By Bruce Anderson & David Coletto
Recently, the Gallup organization in the US updated a series of questions they have asked over the years about what behaviours or choices Americans consider to be moral or immoral. We decided to mirror the questions in our most recent survey of Canadians.
Here’s what we found:
• The vast majority in Canada (95%) and the US (89%) consider birth control morally acceptable. But Canadians are 22 points more likely to say it is moral to have a baby out of wedlock, (84%-62%). And 26 points more likely to say abortion is morally acceptable (69%-43%).
• Canadians are 21 points more likely to say gay or lesbian relations are moral (81% vs 60%), 19 points more likely to say that sex between unmarried people is moral (86% vs 67%) and 14 points more likely to say divorce is moral (86%-72%).
• Canadians are far more likely to feel that doctor assisted dying is morally acceptable (79%-53%).
• Interestingly, there is almost no difference when it comes to the death penalty, with majorities in both countries (58% in Canada, 59% in the US) considering it morally right.
• Canadians are 15 points more likely to think pornography in morally acceptable than Americans (49% in Canada, 34% in the US).
• Americans are more comfortable with the idea of medical testing on animals and wearing clothing made of animal fur, by 14 points. Americans are also more open to the idea of cloning animals, but most people in both countries feel this is immoral.
We looked at differences across the political spectrum within Canada on these questions and found that, on many items, Liberal and NDP voters hold similar views, while Conservative voters stand a bit apart. Some examples of the differences between Liberal and Conservative voters:
• Liberals are 31 points more likely to approve of recreational use of pot (75%-44%).
• Liberals are 25 points more likely to feel gay and lesbian relations are morally acceptable.
• Liberals are 18 points more likely to say abortion is moral.
• Liberals are 9 points more likely to feel doctor-assisted dying is moral (85%-76%).
• Conservatives are 22 points more comfortable with the death penalty (75%-53%).
• Conservatives are 15 points more comfortable with wearing fur (56-41%).
Different age groups sometimes see these choices in different ways. Among the findings:
• Most of those aged 18 to 34 think pornography is morally acceptable, while most of those 55 and older don’t. Younger people are also more likely to feel human cloning is acceptable.
• Older Canadians were more likely to consider doctor-assisted dying, the death penalty, and wearing fur to be morally right.
• Feelings about recreational pot don’t vary all that much by age.
Bruce Anderson: “Norms about what constitutes morality are evolving in many countries, including Canada and the US. These numbers give us a contemporary look at how similar or different our cultures are. The patterns do confirm a more progressive, secular and libertarian predisposition in Canada.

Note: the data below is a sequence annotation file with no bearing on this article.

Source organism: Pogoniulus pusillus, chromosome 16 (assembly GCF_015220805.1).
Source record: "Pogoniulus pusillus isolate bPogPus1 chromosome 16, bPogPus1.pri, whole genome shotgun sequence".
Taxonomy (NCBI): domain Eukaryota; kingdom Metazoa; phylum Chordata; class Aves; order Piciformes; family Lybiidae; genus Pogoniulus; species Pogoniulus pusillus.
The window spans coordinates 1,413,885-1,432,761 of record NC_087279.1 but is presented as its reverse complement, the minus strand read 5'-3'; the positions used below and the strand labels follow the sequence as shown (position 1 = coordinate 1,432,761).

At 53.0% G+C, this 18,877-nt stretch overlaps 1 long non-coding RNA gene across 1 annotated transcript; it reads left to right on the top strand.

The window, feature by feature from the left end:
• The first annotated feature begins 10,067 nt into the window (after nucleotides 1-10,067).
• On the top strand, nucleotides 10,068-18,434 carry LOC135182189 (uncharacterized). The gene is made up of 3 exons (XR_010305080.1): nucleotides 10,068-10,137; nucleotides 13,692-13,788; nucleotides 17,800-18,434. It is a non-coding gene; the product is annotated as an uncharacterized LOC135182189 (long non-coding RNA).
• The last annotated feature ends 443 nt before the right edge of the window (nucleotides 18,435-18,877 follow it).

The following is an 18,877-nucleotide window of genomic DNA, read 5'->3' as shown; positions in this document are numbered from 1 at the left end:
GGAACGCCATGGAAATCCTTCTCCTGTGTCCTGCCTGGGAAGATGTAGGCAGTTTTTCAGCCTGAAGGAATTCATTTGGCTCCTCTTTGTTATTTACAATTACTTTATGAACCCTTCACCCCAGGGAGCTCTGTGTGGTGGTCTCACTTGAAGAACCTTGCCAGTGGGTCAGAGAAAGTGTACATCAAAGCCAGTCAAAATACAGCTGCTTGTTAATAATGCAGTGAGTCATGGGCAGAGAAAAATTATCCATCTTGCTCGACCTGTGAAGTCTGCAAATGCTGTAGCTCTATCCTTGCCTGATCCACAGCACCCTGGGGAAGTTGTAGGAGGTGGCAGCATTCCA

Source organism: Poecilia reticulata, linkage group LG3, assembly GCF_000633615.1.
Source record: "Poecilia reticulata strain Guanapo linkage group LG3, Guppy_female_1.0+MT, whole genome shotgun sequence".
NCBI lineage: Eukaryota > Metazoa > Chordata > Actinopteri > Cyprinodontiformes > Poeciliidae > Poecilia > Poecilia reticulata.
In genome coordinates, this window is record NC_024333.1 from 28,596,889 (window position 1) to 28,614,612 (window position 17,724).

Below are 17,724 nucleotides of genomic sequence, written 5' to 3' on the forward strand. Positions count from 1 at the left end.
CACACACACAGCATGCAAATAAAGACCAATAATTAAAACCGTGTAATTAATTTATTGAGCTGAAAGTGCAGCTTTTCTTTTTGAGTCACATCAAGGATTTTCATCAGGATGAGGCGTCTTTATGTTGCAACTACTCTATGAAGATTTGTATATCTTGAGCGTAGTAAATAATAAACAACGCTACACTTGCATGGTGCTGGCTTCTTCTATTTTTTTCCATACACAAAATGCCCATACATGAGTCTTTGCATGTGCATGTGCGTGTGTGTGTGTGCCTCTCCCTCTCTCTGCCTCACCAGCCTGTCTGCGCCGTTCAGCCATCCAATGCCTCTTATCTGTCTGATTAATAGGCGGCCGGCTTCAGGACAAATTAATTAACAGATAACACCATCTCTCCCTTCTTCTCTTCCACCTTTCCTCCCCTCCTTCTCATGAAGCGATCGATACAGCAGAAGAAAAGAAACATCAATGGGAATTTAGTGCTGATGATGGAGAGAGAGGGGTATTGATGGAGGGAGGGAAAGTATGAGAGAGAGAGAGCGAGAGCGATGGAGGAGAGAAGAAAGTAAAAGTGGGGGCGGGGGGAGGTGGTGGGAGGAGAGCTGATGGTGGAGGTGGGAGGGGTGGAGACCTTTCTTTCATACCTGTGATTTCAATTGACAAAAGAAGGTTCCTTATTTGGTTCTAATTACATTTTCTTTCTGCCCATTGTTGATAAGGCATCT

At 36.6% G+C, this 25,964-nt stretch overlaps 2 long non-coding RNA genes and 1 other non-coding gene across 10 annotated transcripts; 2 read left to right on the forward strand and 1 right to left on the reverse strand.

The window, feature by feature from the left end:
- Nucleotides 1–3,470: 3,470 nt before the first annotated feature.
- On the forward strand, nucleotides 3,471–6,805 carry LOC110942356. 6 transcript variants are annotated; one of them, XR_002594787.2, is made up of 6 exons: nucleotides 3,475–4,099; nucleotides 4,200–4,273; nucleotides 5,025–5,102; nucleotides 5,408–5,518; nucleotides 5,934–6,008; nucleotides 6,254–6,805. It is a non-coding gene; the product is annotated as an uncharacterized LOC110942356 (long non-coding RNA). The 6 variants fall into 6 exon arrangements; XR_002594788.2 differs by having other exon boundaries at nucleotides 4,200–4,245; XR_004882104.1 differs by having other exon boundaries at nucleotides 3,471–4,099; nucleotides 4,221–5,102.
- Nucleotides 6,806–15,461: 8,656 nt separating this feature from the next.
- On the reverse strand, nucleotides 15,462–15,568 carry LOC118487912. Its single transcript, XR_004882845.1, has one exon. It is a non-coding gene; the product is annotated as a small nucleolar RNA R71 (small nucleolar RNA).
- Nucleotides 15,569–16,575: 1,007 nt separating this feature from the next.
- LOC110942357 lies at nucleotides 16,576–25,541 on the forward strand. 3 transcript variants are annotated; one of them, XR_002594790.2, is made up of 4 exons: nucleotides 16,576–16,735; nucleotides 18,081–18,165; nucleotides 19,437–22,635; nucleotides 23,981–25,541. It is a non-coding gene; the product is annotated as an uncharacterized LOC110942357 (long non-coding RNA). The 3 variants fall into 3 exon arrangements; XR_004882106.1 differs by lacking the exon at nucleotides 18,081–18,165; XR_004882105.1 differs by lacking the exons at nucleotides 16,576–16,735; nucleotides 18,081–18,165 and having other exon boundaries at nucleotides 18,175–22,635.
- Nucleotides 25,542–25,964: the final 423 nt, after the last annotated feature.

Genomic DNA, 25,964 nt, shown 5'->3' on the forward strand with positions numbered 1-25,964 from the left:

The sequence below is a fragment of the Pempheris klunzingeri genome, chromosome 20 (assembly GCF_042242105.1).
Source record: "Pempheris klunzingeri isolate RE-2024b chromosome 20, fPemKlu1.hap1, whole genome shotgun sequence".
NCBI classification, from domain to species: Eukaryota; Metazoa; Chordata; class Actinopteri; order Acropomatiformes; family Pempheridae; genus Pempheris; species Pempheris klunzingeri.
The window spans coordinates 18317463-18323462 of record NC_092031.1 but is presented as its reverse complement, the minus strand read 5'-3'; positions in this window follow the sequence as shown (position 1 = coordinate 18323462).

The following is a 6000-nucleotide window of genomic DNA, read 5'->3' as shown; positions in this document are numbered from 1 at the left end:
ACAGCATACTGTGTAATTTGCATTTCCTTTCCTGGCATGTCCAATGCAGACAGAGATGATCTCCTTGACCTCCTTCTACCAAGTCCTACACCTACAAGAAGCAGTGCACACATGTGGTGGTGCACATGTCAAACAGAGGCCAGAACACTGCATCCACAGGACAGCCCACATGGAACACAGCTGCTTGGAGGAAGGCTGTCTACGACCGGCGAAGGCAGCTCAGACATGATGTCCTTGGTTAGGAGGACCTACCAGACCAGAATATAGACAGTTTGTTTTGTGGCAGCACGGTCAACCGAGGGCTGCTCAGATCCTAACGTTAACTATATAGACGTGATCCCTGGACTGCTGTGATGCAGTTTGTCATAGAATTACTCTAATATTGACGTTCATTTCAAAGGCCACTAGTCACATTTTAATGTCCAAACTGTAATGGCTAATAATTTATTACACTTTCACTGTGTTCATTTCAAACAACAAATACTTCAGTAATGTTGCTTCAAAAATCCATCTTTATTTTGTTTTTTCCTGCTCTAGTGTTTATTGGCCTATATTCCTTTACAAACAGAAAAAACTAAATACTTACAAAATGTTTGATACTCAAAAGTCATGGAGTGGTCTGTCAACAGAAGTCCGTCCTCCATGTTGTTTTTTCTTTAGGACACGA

The data also reveal why issues of moral choice come up from time to time in our political debates. While many Conservative and Liberal voters see morality in the same way on many issues, there clearly is a subset of Conservative voters for whom morality is viewed differently. This produces an internal tension within Conservative parties, around questions such as same sex marriage and abortion, for example. The similarlities among NDP and Liberal voters help explain why NDP voters are often comfortable considering support for Liberal politicians.
On many moral issues, younger generations have been creating new, and more progressive norms for Canadian society. In my view, these numbers show that the idea of a chronic and large “generation gap” when it comes to morality, is not really evident, if it was ever true.”
Our survey was conducted online with 1,500 Canadians aged 18 and over from June 14 to 16, 2016. A random sample of panelists was invited to complete the survey from a large representative panel of over 500,000 Canadians.
The Marketing Research and Intelligence Association policy limits statements about margins of sampling error for most online surveys.
The margin of error for a comparable probability-based random sample of 1,500 is +/- 2.6%, 19 times out of 20.
The data were weighted according to census data to ensure that the sample matched Canada’s population according to age, gender, educational attainment, and region. Totals may not add up to 100 due to rounding.
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We offer global research capacity with a strong focus on customer service, attention to detail and value added insight. Our team combines the experience of our Chairman Bruce Anderson, one of Canada’s leading research executives for two decades, with the energy, creativity and research expertise of CEO David Coletto, PhD.
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